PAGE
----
Lois Braverman, President & CEO of the Ackerman Institute for the Family in New York City, lived and worked for thirty-two years in Iowa before joining the Ackerman Institute in her current role seven years ago. “The Ackerman Institute is one of the premier family therapy training institutes in the world. Some of the most innovative ideas and strategies for helping families and members of families get better,” said Braverman.
Being asked to lead the Ackerman Institute would be an honor for anyone in Braverman’s field, but the fact that throughout her career she has always regarded the Ackerman Institute as thought leaders in family therapy certainly seems to have foreshadowed Braverman’s appointment as the leader of the institute.
She was excited to come to the Ackerman Institute and become a part of the approach to family therapy that involves approaching issues both contextually and systemically, according to Braverman. “My whole team is thinking about best practices all the time.” added Braverman, “We are like a think tank and we are always pushing the envelope to find the best treatment interventions for each family.”
Exploring the Role of Women in Relationships
“From very early on in my career I was very interested in the intersection and interworking between feminism and psychotherapy,” explained Braverman. To this end, she was the founding editor of the Journal of Feminist Family Therapy where she published some of the earliest collections of writings on women, feminism and family therapy.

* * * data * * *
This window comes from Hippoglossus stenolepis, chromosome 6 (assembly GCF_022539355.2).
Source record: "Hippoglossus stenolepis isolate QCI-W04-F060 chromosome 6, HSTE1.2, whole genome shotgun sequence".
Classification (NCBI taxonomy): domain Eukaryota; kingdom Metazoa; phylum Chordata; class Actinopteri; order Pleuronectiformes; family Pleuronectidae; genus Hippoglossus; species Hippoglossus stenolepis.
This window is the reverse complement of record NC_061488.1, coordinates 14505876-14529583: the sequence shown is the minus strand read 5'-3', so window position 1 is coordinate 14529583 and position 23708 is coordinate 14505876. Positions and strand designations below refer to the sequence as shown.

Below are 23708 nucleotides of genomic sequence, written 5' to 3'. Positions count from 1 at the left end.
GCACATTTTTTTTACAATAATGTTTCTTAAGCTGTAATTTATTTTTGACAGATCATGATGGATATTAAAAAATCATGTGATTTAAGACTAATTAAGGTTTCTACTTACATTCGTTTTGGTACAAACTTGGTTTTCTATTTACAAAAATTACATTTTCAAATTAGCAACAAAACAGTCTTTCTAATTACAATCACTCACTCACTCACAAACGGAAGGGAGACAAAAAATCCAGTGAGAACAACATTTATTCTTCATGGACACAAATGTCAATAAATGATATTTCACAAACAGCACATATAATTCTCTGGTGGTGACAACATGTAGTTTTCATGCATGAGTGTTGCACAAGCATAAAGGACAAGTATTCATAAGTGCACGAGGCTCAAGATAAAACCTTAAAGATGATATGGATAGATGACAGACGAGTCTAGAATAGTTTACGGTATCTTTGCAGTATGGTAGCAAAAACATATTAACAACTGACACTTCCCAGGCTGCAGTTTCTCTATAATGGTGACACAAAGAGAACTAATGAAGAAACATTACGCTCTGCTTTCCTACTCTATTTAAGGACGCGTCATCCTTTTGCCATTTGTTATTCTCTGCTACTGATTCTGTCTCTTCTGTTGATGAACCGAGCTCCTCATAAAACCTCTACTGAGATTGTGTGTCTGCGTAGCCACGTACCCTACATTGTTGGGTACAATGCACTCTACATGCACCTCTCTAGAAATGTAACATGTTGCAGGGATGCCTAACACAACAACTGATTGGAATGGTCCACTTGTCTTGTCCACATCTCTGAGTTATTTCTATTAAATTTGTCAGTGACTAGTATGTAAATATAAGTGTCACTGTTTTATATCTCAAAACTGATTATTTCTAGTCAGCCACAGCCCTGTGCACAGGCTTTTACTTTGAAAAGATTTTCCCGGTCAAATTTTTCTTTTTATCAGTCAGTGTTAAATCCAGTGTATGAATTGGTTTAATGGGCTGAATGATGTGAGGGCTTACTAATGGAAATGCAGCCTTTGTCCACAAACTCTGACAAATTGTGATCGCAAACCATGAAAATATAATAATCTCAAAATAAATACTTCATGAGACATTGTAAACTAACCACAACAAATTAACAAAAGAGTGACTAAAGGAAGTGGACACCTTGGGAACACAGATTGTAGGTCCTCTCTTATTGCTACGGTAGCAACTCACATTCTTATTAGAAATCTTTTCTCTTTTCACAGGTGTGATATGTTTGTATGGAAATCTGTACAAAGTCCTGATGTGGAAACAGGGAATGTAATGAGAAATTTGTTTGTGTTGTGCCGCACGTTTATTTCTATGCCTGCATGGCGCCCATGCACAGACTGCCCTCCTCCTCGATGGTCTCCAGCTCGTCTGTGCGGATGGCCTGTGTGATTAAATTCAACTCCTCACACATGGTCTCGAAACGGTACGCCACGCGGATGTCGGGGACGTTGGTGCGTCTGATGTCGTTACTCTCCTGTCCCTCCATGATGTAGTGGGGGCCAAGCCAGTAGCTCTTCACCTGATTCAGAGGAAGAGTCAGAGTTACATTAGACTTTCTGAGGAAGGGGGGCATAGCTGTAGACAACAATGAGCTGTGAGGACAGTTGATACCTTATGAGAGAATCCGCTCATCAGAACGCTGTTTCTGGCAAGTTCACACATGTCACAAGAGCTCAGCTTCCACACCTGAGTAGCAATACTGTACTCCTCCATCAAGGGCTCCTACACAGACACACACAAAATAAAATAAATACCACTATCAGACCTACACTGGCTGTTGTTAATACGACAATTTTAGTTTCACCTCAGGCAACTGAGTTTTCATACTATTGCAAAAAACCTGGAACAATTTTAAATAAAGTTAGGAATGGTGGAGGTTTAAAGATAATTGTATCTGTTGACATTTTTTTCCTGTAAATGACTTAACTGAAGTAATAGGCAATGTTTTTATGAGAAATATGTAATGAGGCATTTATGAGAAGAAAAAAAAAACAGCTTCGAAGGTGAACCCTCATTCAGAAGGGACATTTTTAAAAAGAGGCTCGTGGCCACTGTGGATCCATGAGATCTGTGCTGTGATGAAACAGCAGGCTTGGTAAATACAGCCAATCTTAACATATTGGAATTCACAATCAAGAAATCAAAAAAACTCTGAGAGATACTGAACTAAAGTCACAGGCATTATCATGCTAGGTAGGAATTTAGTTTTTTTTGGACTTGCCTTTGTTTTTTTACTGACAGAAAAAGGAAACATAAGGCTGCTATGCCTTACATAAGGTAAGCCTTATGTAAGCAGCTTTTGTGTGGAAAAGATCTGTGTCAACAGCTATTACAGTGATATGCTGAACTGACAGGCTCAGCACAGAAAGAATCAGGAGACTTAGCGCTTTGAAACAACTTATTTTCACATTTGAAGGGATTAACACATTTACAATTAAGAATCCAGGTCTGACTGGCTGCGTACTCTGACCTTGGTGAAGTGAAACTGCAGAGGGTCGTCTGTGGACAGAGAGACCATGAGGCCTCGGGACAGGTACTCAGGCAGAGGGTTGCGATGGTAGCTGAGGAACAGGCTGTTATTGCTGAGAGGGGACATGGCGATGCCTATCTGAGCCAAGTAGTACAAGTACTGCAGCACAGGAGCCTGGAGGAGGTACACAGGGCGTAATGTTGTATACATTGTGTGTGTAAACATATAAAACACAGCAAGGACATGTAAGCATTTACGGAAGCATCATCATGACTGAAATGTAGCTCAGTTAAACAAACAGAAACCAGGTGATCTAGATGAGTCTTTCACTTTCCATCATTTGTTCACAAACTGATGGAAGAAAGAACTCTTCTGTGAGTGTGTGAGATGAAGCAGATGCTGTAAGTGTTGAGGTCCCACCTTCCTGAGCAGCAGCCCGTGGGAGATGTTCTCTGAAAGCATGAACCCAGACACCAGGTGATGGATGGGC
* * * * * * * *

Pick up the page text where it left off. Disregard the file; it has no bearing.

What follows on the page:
Braverman added, “I bring a very long history of interest in this field to be able to ask the question: how does a woman’s role in the workplace affect their physical health, mental health, and the health of the relationships they have with their family members?”
One of the biggest questions that Braverman strives to answer through her work is: What does it take to have a truly egalitarian relationship? She noted, “While most of the early work on this topic is focused on heterosexual relationships, I also approach this question from the perspective of a same sex couple as well.” She focuses a lot on the dynamics of power and privilege within relationships, especially with regard to ideas about gender roles and stereotypes.
“Although some things have changed, women are still the primary caretakers of their children, they use mental health services more than men, and they feel more burdened when something is going wrong with their kids,” Braverman noted.
Work/Life Balance for Professional Women
The discussion about professional women wanting to have it all is certainly not a new one for Braverman. In 1983, she taught a course on the balancing act ambitious women must master in order to fulfill their career desires as well as their desire to parent and be a nurturer. “In this course, I talked about how part of parenting has to do with the memories your children hold. Any regular ritual you establish will have meaning for your children,” explained Braverman. She added that these rituals don’t have to happen every single day for them to make a lasting imprint on your children, but rather the consistency of the event is what remains in your child’s memory and creates a bond.